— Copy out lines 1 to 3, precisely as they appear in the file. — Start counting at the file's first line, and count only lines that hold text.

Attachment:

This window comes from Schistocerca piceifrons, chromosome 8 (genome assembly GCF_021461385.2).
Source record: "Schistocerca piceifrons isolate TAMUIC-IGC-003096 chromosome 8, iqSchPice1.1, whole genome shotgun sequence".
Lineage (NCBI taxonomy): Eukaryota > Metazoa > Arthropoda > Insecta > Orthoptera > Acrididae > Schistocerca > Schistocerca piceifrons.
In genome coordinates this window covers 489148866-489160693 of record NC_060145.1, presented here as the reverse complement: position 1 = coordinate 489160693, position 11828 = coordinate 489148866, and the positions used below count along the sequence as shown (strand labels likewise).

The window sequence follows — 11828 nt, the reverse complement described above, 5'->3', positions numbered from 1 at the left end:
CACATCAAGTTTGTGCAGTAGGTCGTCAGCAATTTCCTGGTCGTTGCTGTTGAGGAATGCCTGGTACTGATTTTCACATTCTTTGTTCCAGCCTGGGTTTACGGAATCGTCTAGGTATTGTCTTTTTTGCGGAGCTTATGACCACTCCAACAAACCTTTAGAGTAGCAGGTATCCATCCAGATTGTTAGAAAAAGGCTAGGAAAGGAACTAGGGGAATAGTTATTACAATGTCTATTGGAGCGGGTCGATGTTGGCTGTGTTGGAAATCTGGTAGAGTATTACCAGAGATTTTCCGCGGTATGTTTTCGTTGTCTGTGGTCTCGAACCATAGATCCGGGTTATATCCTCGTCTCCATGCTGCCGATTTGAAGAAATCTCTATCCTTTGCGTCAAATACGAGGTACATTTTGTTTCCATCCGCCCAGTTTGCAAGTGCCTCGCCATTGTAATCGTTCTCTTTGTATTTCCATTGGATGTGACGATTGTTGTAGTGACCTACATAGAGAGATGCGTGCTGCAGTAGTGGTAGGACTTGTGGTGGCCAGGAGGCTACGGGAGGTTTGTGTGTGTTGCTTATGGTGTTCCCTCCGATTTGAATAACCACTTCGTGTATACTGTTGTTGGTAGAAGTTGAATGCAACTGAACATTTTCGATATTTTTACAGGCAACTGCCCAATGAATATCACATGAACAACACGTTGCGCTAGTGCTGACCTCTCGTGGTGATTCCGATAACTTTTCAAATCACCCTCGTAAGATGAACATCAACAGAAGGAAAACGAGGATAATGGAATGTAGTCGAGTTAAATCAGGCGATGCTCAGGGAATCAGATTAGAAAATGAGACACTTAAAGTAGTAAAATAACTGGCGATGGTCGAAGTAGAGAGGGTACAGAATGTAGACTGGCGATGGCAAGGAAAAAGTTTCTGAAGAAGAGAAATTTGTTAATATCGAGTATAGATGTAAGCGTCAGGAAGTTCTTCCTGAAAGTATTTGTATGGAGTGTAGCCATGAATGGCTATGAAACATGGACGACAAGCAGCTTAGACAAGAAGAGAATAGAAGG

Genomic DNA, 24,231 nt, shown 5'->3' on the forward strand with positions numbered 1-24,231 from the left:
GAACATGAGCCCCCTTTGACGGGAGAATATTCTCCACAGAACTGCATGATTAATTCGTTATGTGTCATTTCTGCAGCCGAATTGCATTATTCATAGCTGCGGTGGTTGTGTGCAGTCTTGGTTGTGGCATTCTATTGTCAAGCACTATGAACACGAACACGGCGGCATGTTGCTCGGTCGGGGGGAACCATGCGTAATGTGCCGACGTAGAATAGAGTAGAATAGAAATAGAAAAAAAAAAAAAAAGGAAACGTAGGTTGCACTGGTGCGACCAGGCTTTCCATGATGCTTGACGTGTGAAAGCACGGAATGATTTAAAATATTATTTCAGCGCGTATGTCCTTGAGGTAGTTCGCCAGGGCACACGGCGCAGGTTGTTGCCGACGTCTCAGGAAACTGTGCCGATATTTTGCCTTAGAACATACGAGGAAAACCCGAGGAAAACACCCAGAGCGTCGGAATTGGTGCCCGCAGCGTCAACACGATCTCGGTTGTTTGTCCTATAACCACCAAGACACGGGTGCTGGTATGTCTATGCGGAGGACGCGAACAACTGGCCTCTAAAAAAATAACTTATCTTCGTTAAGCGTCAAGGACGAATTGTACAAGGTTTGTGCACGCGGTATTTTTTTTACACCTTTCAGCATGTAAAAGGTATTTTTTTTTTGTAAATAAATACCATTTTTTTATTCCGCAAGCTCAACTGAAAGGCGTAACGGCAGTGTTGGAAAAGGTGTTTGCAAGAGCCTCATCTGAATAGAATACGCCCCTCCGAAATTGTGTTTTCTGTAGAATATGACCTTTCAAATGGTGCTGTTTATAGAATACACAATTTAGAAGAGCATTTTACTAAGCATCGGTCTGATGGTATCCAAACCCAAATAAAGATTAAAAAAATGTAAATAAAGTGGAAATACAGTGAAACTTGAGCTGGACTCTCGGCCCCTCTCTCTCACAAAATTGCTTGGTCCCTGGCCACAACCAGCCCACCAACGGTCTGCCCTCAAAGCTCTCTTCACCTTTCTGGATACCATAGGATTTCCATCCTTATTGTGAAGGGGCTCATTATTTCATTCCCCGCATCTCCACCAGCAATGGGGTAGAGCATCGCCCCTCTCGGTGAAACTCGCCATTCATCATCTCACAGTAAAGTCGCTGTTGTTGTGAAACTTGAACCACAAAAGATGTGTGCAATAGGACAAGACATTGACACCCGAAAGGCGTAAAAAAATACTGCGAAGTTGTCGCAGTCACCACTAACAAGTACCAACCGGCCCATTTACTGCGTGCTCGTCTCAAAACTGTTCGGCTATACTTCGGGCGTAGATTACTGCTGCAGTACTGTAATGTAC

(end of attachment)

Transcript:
This window comes from Schistocerca piceifrons, chromosome 8 (genome assembly GCF_021461385.2).
Source record: "Schistocerca piceifrons isolate TAMUIC-IGC-003096 chromosome 8, iqSchPice1.1, whole genome shotgun sequence".
Lineage (NCBI taxonomy): Eukaryota > Metazoa > Arthropoda > Insecta > Orthoptera > Acrididae > Schistocerca > Schistocerca piceifrons.